The Story of My Experiments With Truth
My rating: 2 of 5 stars
I simply gave up around page 300.
I didn’t know much about Gandhi except that he was a pacifist and helped free India. So I wanted to find out more about him. What better way than to read the man’s own words about his life? So I went in with vim and vigor, ready to learn.
I got bogged down in details that didn’t mean anything to me [he wrote about current Indian authority figures like I might toss off a comment about Britney Spears].
He routinely came across as a complete prick, ie, he would almost scold the reader to do, or not do, some particular line of action simply because he, Gandhi, recommended it.[this is/was a time period thing. I’ve read several other pieces of non-fiction by like people from that time and it is just how they write. Still pisses me off though]. He also had no problems denying people the same benefits that he had had[college, job opportunities, etc] if the alternative was an “experiential” growing thing-ie, he denied formal education to his children because he thought they would be better off simply “knowing” people and how life worked.
He routinely acted like an authority on a subject that he had an interest in, based upon 1 or 2 instances-ie, he decries doctors, and then goes on to talk about a plague that he helped deal with and how he used some alternative medicine [doctors and him were both ineffective in that case]. It was not a case of “I found X to work for me and if you feel like it, you can try it”, it really came across more as “I like X, you should use X too. It might work, it might not, but it is better than anything else”.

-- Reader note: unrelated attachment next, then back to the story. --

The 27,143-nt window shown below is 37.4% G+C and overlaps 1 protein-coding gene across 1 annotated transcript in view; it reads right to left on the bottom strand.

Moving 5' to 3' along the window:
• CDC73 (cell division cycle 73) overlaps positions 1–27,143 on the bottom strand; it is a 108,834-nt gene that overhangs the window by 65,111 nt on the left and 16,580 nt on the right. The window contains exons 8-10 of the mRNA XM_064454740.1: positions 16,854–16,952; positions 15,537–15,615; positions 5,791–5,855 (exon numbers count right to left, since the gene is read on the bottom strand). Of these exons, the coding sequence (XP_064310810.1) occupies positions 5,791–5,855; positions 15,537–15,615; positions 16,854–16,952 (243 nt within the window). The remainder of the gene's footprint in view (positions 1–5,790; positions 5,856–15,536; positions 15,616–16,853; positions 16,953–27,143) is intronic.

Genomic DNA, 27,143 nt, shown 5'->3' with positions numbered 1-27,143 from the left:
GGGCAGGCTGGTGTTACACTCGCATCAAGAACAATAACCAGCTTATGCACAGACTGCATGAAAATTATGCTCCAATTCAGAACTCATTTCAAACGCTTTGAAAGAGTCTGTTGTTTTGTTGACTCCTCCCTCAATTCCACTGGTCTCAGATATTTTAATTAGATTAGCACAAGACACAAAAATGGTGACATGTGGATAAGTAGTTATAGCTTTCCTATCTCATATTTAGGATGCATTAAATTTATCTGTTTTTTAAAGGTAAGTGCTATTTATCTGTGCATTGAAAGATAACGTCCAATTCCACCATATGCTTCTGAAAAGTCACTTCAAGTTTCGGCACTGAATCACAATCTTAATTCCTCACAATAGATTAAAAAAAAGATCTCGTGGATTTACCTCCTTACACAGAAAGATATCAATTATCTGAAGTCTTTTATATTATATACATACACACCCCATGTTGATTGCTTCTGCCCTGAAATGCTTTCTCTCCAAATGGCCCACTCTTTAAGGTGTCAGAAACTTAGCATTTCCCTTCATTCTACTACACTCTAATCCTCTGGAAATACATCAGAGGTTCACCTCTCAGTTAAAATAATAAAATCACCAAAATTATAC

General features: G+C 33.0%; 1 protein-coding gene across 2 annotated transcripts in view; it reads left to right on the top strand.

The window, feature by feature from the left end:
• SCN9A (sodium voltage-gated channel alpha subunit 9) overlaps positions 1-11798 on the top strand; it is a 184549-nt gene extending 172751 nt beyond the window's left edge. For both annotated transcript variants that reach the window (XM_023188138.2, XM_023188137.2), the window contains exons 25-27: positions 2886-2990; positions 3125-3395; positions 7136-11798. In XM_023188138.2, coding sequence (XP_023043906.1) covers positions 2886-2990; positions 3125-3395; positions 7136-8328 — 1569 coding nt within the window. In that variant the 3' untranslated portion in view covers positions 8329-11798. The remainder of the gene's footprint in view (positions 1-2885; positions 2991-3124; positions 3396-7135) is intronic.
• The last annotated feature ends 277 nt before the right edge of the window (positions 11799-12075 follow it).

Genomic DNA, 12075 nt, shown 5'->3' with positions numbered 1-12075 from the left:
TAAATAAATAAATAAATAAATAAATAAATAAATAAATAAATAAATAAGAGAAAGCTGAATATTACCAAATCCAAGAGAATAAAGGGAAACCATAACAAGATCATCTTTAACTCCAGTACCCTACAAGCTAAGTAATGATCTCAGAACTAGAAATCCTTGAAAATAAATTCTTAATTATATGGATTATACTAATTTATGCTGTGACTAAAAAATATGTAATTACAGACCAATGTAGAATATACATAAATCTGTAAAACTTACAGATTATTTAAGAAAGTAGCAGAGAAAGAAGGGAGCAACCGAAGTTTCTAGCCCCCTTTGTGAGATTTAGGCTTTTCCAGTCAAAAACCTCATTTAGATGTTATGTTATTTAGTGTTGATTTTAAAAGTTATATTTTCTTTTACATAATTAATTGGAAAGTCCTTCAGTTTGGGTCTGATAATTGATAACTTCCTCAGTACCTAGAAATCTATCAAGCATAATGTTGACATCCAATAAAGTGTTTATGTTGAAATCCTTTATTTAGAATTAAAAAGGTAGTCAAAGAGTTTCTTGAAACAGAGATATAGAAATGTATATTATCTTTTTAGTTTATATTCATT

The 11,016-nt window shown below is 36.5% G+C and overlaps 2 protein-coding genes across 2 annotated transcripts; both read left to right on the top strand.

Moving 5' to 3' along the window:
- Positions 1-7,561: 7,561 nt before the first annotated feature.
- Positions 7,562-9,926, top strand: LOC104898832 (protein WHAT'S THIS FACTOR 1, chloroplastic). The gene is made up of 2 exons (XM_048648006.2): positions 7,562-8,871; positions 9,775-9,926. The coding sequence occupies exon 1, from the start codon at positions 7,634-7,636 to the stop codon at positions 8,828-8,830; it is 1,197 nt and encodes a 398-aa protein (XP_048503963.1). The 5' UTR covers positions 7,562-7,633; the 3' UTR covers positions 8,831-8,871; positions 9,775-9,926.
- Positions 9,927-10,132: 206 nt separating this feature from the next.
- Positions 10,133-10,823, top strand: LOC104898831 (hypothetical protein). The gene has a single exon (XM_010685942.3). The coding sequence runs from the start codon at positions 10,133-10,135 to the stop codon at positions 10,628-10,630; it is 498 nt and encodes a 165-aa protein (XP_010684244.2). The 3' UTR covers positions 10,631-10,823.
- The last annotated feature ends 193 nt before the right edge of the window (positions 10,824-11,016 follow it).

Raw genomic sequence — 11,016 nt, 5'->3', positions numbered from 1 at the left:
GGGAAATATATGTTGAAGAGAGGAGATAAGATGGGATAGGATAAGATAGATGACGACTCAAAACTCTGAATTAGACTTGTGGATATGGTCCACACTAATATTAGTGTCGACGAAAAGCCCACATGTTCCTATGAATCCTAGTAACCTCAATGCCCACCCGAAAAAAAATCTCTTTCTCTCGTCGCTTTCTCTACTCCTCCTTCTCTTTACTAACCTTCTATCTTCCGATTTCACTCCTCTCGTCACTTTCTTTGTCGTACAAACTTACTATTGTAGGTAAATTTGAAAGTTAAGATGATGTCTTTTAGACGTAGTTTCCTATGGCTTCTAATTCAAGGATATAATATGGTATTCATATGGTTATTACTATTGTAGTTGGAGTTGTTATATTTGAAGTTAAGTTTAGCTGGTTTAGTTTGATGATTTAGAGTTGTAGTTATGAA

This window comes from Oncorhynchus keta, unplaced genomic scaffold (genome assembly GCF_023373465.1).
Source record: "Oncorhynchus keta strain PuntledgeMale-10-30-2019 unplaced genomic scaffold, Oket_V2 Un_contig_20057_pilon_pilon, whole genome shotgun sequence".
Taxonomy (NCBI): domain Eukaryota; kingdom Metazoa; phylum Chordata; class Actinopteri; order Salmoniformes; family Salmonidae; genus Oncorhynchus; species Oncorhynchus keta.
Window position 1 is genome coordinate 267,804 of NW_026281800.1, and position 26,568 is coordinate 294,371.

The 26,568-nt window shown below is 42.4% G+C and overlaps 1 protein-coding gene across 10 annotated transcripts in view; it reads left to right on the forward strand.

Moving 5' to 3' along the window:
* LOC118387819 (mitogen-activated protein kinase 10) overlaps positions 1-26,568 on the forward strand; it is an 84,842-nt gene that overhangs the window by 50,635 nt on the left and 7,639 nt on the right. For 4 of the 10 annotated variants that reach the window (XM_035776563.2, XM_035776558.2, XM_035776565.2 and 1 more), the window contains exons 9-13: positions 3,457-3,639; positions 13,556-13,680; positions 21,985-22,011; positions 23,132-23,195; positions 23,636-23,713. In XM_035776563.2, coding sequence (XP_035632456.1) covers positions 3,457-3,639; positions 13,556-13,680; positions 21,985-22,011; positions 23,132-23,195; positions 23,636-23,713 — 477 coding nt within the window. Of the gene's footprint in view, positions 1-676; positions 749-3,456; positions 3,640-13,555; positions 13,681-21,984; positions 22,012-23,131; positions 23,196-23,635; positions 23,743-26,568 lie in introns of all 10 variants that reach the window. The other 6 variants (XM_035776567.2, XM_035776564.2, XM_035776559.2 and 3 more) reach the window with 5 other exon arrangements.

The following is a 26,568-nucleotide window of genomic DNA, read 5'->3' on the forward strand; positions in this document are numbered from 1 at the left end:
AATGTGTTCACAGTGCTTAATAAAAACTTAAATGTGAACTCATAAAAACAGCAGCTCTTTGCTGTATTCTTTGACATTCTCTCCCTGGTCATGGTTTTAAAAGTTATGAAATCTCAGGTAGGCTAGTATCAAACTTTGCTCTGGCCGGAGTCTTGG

False humility? This one I’m not sure of to be honest. He comes across as very humble in many instances, but there are flashes of extreme arrogance or ignoring certain facts that made me really wonder just how much his writing hid. Given, we all self-deceive to one degree or another [and in most cases, it isn’t purposeful, we humans are simply blind to our own faults], but for a self-professed “seeker of truth” to say some of the things he did, it did not jive with humility.
But that is the kind of thing you cannot accurately judge unless you’ve met the person.
His wife. His poor, poor, wife. I don’t know if she should be considered a saint for putting up with Gandhi, or what. Abandoned for months or years at a time while he pursues social equality in South Africa [for Indians], constantly told that material possessions are meaningless, that sex has no part in love, and in a nutshell, told that anything she wants must be subsumed to the greater good of the Indian Cause.
And that is the main reason I stopped reading. Gandhi seems to advocate the collective over the individual. And he was a prick and wicked boring. Now I am completely disillusioned with him.
I predict it will be years before I attempt another autobiography of anyone after this.